By Abujah Racheal
Abuja, July 22, 2020 Dr Solomon Chollom, a Jos based Virologist, says that there are increasing evidences to the fact that Coronavirus is also airborne, not just droplet infection as claimed by over 230 scientists across the world.
Chollom told the News Agency of Nigeria (NAN), on Wednesday in Abuja, that the World Heath Organisation(WHO) is considering the veracity of several research claims and was beginning to consider making pronouncement in this regard.
NAN reports that WHO formally recognised that coronavirus can be transmitted indoors by droplets in the air, marking a reversal for the United Nations agency.
The WHO said in a scientific brief that people, who spend time in crowded settings with poor ventilation, run the risk of being infected by the coronavirus as the droplets circulate throughout the air in indoor gatherings.
The admission comes after a crush of criticism from experts pushing the organisation to update its description of the virus’s spread to include the possibility of airborne infections.
WHO now acknowledges that transmissions via aerosols, or tiny air droplets, could have been behind “outbreaks of COVID-19 reported in some closed settings, such as restaurants, nightclubs, places of worship or places of work where people may be shouting, talking, or singing.”
Besides refraining from having close contact with infected people and frequent hand-washing, the agency says people should “avoid crowded places, close-contact settings, and confined and enclosed spaces with poor ventilation.
According to the expert, in the meantime, the body has advised that buildings where people gather in large numbers for a long time and where they talk, sing or speak must be well ventilated to reduce the risk of populating and contaminating the air with the virus.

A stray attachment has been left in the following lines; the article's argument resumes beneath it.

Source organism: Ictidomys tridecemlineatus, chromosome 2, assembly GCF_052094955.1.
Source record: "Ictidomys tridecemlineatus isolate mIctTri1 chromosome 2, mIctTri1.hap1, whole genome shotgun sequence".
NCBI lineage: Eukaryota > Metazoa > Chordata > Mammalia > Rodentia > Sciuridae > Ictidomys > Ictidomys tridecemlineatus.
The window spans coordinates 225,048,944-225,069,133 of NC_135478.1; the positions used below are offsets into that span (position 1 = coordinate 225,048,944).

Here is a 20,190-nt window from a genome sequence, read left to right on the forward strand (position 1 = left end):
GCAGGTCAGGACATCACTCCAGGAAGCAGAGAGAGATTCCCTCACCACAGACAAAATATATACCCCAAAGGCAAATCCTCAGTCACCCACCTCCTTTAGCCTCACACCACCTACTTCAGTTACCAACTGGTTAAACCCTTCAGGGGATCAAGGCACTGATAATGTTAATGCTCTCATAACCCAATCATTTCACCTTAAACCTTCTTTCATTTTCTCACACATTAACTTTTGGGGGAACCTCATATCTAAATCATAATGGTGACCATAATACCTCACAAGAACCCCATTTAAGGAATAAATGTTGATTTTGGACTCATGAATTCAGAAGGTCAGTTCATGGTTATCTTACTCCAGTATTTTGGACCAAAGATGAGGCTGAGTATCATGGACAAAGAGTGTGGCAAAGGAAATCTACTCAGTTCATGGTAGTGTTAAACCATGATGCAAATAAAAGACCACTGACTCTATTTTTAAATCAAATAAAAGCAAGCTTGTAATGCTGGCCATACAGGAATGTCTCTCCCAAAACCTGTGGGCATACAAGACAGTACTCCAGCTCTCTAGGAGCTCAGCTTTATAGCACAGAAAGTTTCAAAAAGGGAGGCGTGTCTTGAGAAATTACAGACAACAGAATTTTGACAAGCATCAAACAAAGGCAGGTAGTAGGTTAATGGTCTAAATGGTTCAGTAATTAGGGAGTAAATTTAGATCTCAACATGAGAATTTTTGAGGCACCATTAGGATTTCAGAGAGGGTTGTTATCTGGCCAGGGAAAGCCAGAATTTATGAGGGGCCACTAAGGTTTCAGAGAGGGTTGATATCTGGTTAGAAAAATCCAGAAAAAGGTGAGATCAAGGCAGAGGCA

“Places like worship centres, social centres, schools etc are thus the major concern,” he said.
The Virologist said that if the world health body eventually makes the pronouncement in this regard, then Nigerians would have to review its national COVID-19 guidelines to address the emerging realities.
Chollom noted that these would include: the possible introduction of the use of radiations like ultraviolet (uv) rays to decontaminate /sterilize public places and residents occasionally.
“This may include the use of light as obtained through light bulbs to sterilise worship places, cinemas and clubs, schools before and after every use to ensure maximum safety. Same may be deployed in homes,” he noted.
He, however, said that major entrances to public places like schools, hospitals and worship places must have decontaminating cabinets at their entrances and exits.
He said the decontaminating cabinets would be such that when one steps in, he/she would receive a spray of the decontaminating chemical all through their body to rid them of any viral droplet that may be hanging on them.
The Virologist said that these measures would likely be introduced in addition to the existing measures of regular hand washing, use of face masks, social distancing among others.